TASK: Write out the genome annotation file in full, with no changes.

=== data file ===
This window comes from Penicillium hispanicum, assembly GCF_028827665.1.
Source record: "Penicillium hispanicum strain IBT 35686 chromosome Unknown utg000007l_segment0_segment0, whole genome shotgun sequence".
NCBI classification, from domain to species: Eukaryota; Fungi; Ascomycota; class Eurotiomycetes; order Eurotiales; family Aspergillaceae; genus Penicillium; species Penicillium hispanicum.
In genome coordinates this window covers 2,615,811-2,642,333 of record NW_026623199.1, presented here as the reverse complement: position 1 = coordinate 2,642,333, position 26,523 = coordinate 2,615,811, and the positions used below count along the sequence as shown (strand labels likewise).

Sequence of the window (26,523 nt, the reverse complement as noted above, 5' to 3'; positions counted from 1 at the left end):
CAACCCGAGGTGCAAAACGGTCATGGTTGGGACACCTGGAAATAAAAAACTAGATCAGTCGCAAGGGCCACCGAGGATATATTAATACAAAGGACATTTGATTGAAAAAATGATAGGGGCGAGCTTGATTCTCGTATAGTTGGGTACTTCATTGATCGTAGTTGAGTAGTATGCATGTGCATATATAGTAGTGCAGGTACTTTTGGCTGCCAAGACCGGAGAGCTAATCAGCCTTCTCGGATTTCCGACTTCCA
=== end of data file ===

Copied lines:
This window comes from Penicillium hispanicum, assembly GCF_028827665.1.
Source record: "Penicillium hispanicum strain IBT 35686 chromosome Unknown utg000007l_segment0_segment0, whole genome shotgun sequence".
NCBI classification, from domain to species: Eukaryota; Fungi; Ascomycota; class Eurotiomycetes; order Eurotiales; family Aspergillaceae; genus Penicillium; species Penicillium hispanicum.
In genome coordinates this window covers 2,615,811-2,642,333 of record NW_026623199.1, presented here as the reverse complement: position 1 = coordinate 2,642,333, position 26,523 = coordinate 2,615,811, and the positions used below count along the sequence as shown (strand labels likewise).

Sequence of the window (26,523 nt, the reverse complement as noted above, 5' to 3'; positions counted from 1 at the left end):
CAACCCGAGGTGCAAAACGGTCATGGTTGGGACACCTGGAAATAAAAAACTAGATCAGTCGCAAGGGCCACCGAGGATATATTAATACAAAGGACATTTGATTGAAAAAATGATAGGGGCGAGCTTGATTCTCGTATAGTTGGGTACTTCATTGATCGTAGTTGAGTAGTATGCATGTGCATATATAGTAGTGCAGGTACTTTTGGCTGCCAAGACCGGAGAGCTAATCAGCCTTCTCGGATTTCCGACTTCCA